NEWARK, NJ - City officials have identified additional lead service lines that require replacement across all of Newark that, in at least one ward, will double the amount of work needed to clean and prevent contamination of the city’s drinking water.

The revelation drew the ire of East Ward Councilman Augusto Amador when a chart showed more than 1,500 additional lead service lines in the area he represents were on a replacement schedule.

It is part of the city that administration officials have exasperatedly said was not contaminated with elevated levels of lead because it is served by the Wanaque water system.

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Administration officials, who presented the findings to the City Council on Tuesday, maintained the city was replacing all lead service lines whether an area is impacted by elevated lead levels or not as a precautionary and permanent solution to the problem.

They said the discovery of additional lines, which crews identified as the city ramped up its lead service line replacement program, did not correlate to more areas being contaminated. The goal of Mayor Ras Baraka’s administration, they said, was to replace every lead line in the city no matter what.

“It wasn’t about if you were affected or not,” Water and Sewer Utilities Director Kareem Adeem said.

But that was not enough for Amador, whose heated exchange with Adeem shut down the public portion of the meeting.

The councilman cited tests by a private company that showed constituents in his ward were impacted by elevated levels of lead and that the city had not done enough to test homes there. 

Now, Amador said, it appears to be unclear how much of the East Ward is impacted by contamination, if at all.

“We don’t know what is the percentage of contamination that exists in the East Ward,” Amador told Adeem as he stood at the podium. “There is a problem in the east that should have been recognized from the very beginning and it was not.”

The exchange between the two men, which included several interruptions by both officials, grew so heated that Council President Mildred C. Crump suggested Adeem stop answering questions.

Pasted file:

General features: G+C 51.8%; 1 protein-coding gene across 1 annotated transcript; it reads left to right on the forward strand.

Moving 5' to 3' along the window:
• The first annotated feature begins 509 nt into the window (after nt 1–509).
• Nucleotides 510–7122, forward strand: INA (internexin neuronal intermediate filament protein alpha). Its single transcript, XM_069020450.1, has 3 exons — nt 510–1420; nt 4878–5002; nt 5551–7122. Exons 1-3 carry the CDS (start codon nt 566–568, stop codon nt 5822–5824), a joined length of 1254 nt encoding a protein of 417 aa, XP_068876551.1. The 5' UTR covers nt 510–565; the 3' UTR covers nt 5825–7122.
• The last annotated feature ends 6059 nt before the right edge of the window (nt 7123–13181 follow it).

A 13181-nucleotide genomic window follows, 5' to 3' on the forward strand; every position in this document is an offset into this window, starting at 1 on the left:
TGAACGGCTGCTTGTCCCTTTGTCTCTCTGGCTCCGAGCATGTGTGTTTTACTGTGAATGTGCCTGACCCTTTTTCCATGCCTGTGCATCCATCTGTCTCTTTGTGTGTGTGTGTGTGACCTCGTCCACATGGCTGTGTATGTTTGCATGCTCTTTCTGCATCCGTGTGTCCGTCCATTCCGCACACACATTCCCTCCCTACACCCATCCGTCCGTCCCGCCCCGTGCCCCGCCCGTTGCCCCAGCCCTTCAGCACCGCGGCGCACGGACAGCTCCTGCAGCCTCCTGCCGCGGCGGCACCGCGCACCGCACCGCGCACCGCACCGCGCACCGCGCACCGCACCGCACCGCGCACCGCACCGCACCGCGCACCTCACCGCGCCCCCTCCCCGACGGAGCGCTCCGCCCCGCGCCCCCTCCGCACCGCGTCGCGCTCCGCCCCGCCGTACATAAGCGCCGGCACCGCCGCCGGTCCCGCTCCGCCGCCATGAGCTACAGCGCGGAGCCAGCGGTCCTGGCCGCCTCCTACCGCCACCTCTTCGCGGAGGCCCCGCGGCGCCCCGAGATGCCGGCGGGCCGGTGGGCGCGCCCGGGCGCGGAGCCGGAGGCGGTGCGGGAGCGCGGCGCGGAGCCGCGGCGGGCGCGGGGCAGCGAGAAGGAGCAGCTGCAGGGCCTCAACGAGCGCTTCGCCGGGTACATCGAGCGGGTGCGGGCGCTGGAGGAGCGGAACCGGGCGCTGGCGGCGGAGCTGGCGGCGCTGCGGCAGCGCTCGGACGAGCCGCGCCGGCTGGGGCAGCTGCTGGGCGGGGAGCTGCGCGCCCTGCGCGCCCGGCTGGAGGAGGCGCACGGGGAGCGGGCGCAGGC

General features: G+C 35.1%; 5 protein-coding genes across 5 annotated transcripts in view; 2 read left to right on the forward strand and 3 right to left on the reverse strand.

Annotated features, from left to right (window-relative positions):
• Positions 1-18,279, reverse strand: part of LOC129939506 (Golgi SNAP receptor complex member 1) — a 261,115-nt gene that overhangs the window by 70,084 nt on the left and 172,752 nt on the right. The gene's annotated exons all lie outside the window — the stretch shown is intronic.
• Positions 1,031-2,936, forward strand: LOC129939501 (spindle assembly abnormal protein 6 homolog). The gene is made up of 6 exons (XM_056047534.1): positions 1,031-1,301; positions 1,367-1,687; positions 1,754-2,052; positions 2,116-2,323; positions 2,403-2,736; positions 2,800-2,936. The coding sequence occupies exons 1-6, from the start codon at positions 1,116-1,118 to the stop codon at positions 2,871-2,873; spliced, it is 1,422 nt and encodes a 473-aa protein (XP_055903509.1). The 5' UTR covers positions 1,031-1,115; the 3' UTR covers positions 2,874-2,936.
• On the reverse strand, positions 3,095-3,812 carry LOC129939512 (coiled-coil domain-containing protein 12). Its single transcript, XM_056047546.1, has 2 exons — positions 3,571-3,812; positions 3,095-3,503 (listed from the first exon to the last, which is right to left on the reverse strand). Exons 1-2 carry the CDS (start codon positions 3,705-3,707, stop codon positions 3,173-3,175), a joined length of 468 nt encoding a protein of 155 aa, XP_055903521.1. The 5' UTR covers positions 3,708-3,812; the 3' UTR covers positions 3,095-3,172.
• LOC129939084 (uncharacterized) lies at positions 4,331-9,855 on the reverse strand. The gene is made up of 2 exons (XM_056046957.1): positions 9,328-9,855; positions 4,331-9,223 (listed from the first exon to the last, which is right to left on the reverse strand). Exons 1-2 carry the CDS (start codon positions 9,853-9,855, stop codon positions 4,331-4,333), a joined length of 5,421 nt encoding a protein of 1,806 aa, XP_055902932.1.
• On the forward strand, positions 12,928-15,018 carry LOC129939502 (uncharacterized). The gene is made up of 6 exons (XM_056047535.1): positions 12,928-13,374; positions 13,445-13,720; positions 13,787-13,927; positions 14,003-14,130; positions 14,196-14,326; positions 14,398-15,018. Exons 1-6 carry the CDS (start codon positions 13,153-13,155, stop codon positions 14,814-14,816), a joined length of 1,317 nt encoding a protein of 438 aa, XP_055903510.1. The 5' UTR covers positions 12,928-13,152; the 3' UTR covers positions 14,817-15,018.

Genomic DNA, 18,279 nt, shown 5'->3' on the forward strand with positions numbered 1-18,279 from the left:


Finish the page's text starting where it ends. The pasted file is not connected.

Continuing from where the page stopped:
“Director, do yourself a favor, do not respond,” Crump said. “We are getting absolutely nowhere.” 

Shortly after, Amador turned toward council members on the dias as Crump was trying to bring order to the meeting and blurted out: “Shut up.”

Crump opted to move the meeting into executive session, which requires the public to leave council chambers so officials may debate issues in private. 

Kenyatta Stewart, the city’s corporate counsel, said the reason for the executive session was because Amador’s comments suggesting his area of the city has contamination problems would open the city up to litigation by residents who could cite the comments of a public official whether they were accurate or not.

“I can’t let him sit there and say that,” Stewart said after the public portion of the meeting. 

Adeem, along with lead service line replacement project manager, Melvin Waldrop, presented a lead service line replacement program split into 10 phases with work stretching into January 2021.

City officials are aiming to use a $120 million loan from Essex County to pay for the replacement of all the city’s lead service lines in 24 to 30 months.

The number of additional lead service lines presented Tuesday more than doubled in the South Ward from 2,380 lead service lines to 4,810. In the North Ward, the number increased from 2,553 to 4,555 and in the East Ward it went up from 2,367 lead service lines to 3,915.

Amador said he took issue with the way the city handled what he saw was a lack of testing in the East Ward and conflicting information. When asked after the meeting if he still believed the administration when it said the East Ward was not impacted by elevated levels like the rest of the city, he said no.

“We have examples of where the contamination exists and they should have been dealt with from the very beginning, and they were not,” Amador said.

Amador said all the homes identified as being serviced by lead lines, which includes his own home, should be tested by the city as a precautionary measure because the contamination issue stems from the lead lines, not the water source. 

“The residents of the East Ward need to understand that and they’re not,” Amador said. “There seems to be a lot of confusion about the whole thing.”